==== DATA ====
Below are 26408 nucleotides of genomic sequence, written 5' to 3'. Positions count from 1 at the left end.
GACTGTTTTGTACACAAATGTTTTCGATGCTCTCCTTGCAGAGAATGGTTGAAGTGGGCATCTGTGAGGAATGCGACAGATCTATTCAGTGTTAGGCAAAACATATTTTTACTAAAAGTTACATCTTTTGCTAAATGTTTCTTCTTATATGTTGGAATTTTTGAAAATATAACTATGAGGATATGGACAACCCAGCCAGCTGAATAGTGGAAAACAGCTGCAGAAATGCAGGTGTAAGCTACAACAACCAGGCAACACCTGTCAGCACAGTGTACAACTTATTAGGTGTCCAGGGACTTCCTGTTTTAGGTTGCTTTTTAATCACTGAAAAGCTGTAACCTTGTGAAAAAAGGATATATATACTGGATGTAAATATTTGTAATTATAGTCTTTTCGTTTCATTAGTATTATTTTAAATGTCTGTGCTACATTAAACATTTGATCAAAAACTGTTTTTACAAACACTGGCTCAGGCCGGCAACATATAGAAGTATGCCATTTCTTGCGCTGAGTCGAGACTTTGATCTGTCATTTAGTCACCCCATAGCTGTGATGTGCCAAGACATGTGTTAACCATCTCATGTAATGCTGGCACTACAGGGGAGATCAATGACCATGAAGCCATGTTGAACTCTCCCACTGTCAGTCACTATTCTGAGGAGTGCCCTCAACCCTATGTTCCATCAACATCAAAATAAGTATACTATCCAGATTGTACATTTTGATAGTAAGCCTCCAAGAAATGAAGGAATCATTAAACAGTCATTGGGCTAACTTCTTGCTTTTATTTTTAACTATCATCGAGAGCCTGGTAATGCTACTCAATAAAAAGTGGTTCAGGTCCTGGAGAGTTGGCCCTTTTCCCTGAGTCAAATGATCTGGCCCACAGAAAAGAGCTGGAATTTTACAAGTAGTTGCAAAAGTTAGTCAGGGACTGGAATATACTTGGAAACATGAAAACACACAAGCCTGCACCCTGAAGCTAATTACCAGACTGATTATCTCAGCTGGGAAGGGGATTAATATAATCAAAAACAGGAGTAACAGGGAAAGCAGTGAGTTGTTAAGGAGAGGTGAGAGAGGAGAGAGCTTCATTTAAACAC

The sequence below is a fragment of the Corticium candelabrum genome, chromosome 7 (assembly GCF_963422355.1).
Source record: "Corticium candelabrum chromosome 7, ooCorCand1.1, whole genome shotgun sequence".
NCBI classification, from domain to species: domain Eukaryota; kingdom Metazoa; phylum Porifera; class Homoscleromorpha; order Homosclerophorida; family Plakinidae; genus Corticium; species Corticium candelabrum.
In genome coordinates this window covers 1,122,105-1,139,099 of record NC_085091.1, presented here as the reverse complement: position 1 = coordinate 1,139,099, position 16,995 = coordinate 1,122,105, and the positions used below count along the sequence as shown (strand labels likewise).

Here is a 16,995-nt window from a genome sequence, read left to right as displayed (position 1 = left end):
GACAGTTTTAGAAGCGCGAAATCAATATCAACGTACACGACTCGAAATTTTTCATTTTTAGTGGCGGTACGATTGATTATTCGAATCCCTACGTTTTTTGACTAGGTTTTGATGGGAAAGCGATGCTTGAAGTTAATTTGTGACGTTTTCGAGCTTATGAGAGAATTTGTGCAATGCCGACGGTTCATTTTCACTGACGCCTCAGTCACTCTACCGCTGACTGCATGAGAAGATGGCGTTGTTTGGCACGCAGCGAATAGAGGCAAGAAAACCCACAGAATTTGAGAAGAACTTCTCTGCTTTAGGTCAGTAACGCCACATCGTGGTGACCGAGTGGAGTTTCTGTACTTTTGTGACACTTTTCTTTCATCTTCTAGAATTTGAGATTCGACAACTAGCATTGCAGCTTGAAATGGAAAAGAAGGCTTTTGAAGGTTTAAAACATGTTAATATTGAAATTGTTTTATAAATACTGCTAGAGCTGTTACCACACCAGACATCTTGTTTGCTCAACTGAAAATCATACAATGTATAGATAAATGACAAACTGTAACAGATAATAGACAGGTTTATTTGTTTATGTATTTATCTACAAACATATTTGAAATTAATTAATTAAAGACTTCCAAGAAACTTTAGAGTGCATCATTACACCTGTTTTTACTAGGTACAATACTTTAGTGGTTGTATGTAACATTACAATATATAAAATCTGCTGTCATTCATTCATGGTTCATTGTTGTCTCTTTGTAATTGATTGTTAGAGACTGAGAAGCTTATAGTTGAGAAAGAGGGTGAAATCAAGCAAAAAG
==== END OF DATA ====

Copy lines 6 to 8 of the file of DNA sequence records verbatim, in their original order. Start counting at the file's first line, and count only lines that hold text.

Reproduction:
In genome coordinates this window covers 1,122,105-1,139,099 of record NC_085091.1, presented here as the reverse complement: position 1 = coordinate 1,139,099, position 16,995 = coordinate 1,122,105, and the positions used below count along the sequence as shown (strand labels likewise).

Here is a 16,995-nt window from a genome sequence, read left to right as displayed (position 1 = left end):
GACAGTTTTAGAAGCGCGAAATCAATATCAACGTACACGACTCGAAATTTTTCATTTTTAGTGGCGGTACGATTGATTATTCGAATCCCTACGTTTTTTGACTAGGTTTTGATGGGAAAGCGATGCTTGAAGTTAATTTGTGACGTTTTCGAGCTTATGAGAGAATTTGTGCAATGCCGACGGTTCATTTTCACTGACGCCTCAGTCACTCTACCGCTGACTGCATGAGAAGATGGCGTTGTTTGGCACGCAGCGAATAGAGGCAAGAAAACCCACAGAATTTGAGAAGAACTTCTCTGCTTTAGGTCAGTAACGCCACATCGTGGTGACCGAGTGGAGTTTCTGTACTTTTGTGACACTTTTCTTTCATCTTCTAGAATTTGAGATTCGACAACTAGCATTGCAGCTTGAAATGGAAAAGAAGGCTTTTGAAGGTTTAAAACATGTTAATATTGAAATTGTTTTATAAATACTGCTAGAGCTGTTACCACACCAGACATCTTGTTTGCTCAACTGAAAATCATACAATGTATAGATAAATGACAAACTGTAACAGATAATAGACAGGTTTATTTGTTTATGTATTTATCTACAAACATATTTGAAATTAATTAATTAAAGACTTCCAAGAAACTTTAGAGTGCATCATTACACCTGTTTTTACTAGGTACAATACTTTAGTGGTTGTATGTAACATTACAATATATAAAATCTGCTGTCATTCATTCATGGTTCATTGTTGTCTCTTTGTAATTGATTGTTAGAGACTGAGAAGCTTATAGTTGAGAAAGAGGGTGAAATCAAGCAAAAAG